teousness of God (or his Will, or Law of Moral Reftitude) revealed from one Article of Faith to

another. The several Conscience, in regard to the Knowledge of this Qualities of Rule of moral Action, is said to be firm, well as firm, weak, inform’d, and instructed; or weak, scrupulous, dudubious, and bious, and erroneous. An erring Conscience is that

which with a firm Aflent judgeth otherwise than the Thing is. This Error of Conscience ariseth either from a want of a clear and full Conception of its Rule, or Conclusions not well or rightly deduc'd from it ; the Cause of which is a depraved Disposition, which either leads the Mind off from a due Enquiry, or perverts it from judging rightly. A weak and scrupulous Conscience proceeds from the Rule's not being in every Part so express, extensive, and certain, as to remove all Doubts and Scruples in lesser Matters and Circumitances, and thereby to render it able to de

termine what is fit to be, or not to be done. Aitions against He that acteth against his Conscience, tho' erConscience, bu

roneous, finneth. For, (1.) he virtually acteth finful, and" against the Will of God, or what he is firmly why.

persuaded

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persuaded is such, which is all one; for whatever Conscience dictates to be done, it pronounceth it to be done for this Reason, Because the Will of God requires it. (2.) Because he acts counter to that Reason, which is the nearest and most immediate Rule of Azting. (3.) Because the Will acting contrary to the Dictates of an erroneous Conscience, is equally culpable as when it is not erroneous : Since 'tis the same thing, with respect to the Will, to be and to appear; and that we should be moved with an apparent, equally as with a real Good.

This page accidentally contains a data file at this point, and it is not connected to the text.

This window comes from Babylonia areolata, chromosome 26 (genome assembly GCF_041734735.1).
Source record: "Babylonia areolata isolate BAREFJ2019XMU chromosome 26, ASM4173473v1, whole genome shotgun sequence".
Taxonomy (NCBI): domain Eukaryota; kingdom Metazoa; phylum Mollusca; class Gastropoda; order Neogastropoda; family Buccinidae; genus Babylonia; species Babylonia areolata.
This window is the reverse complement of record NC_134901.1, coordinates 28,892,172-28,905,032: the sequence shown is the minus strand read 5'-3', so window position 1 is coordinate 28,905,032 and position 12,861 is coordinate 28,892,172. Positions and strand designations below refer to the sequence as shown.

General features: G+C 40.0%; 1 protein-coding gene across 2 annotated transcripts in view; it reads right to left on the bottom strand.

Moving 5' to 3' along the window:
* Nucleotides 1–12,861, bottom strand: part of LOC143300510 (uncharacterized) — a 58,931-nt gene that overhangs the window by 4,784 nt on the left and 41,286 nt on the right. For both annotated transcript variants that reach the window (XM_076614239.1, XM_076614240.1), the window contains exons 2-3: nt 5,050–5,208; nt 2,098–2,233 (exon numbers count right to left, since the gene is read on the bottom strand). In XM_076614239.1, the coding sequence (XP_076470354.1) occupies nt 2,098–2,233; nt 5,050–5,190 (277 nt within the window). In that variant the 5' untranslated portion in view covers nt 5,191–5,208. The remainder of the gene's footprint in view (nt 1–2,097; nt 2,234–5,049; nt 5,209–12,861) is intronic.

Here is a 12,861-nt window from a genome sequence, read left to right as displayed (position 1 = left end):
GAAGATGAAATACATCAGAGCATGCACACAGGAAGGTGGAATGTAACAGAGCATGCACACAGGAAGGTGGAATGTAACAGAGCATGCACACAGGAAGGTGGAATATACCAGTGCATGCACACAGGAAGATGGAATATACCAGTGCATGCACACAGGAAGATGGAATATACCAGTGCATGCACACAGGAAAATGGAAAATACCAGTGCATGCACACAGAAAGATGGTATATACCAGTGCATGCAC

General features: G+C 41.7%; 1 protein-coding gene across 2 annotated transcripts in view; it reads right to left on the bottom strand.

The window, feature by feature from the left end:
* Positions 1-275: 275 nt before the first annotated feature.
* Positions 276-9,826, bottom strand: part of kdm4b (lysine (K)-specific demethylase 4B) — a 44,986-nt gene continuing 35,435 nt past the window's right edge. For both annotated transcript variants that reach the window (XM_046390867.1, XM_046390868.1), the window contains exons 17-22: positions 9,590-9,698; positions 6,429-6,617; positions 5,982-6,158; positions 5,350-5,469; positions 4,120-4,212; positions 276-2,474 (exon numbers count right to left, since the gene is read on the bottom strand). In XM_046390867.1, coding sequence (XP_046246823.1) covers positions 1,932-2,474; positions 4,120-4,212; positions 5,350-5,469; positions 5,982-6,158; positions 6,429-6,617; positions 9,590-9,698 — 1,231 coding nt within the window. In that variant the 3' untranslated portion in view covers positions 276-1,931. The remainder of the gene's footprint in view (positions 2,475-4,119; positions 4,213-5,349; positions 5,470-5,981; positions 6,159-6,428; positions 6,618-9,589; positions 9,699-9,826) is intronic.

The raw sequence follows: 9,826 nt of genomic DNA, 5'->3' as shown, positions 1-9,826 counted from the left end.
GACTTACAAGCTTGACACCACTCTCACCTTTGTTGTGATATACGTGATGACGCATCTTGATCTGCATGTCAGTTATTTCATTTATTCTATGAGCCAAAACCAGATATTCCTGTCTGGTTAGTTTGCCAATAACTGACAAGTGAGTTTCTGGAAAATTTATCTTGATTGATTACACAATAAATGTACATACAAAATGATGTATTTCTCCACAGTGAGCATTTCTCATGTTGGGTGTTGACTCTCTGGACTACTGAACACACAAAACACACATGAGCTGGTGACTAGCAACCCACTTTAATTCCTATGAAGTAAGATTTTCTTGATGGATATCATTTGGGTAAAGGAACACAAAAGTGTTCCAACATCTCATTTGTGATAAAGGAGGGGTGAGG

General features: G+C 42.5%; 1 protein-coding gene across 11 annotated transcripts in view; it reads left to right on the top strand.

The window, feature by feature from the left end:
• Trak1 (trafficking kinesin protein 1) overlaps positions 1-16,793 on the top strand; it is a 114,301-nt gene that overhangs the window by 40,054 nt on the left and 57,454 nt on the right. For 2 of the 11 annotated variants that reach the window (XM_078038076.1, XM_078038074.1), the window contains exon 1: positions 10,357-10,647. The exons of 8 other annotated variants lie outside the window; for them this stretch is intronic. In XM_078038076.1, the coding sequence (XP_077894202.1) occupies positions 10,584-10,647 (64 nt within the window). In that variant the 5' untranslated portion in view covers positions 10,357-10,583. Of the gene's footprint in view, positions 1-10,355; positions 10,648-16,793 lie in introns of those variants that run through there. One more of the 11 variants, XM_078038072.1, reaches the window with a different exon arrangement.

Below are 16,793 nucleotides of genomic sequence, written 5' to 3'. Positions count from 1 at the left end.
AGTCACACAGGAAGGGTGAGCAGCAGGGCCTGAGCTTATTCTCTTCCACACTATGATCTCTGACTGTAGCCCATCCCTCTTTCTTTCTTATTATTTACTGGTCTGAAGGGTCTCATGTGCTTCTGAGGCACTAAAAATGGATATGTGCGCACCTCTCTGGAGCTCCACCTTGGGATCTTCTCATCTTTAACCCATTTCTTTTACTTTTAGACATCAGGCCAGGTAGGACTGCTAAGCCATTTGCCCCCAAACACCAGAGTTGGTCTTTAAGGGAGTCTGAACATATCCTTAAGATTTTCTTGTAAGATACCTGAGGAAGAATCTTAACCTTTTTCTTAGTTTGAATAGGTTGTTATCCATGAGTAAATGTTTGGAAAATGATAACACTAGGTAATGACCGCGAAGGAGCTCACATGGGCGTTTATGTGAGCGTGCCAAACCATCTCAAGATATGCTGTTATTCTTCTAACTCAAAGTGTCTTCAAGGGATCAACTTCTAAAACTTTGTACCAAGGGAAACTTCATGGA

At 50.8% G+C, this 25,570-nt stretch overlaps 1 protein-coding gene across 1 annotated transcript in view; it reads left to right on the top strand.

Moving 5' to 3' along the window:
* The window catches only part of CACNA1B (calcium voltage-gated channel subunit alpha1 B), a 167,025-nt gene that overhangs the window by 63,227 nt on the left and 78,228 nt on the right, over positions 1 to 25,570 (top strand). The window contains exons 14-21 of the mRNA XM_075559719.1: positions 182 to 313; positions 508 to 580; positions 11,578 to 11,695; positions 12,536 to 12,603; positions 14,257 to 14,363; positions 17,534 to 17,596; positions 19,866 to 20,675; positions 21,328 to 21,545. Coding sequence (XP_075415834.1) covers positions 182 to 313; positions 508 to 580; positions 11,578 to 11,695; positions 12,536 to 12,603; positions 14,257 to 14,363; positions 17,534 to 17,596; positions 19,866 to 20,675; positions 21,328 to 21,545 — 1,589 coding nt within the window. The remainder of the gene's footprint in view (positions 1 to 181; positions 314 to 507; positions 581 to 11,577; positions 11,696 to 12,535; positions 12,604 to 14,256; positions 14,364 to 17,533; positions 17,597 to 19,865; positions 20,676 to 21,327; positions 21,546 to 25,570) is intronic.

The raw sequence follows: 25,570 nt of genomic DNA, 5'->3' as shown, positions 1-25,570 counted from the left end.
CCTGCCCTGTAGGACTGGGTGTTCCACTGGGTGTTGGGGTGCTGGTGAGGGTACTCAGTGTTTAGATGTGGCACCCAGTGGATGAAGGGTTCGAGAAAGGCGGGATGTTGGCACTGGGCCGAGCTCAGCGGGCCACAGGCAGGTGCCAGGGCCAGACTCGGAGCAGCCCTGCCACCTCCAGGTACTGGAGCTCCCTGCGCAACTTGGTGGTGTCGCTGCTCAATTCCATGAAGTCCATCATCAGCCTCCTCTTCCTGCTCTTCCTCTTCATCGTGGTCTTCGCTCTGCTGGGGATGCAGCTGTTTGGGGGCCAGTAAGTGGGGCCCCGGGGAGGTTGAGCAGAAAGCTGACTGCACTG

SINCE then the Dictates of Conscience, even Weak Conscithough erroneous, are such sacred and indispen-ences ought to

be indulgd fable Ties, 'tis evident that weak, scrupulous, and

airb Liberty dubious Consciences ought to be indulg'd with the and Freedom. greatest Liberty and Freedom ; for Force, ConItraint, and Violence offer'd to the Conscience exercised with Doubts and Scruples, is a very bold Attempt, and highly affronting to God; since in this Case, whilst the Conscience is uncertain whether the Act be pleasing to God, or agreeable to the Rule of Reason, it is immediately driven upon it by coercive Power at all Adventures ; and fo cannot fail of producing much Disquietude and Unealiness in such weak Minds, and thereby renders them miserable ; contrary to the Institution of moral Government, which is to make Men bappy.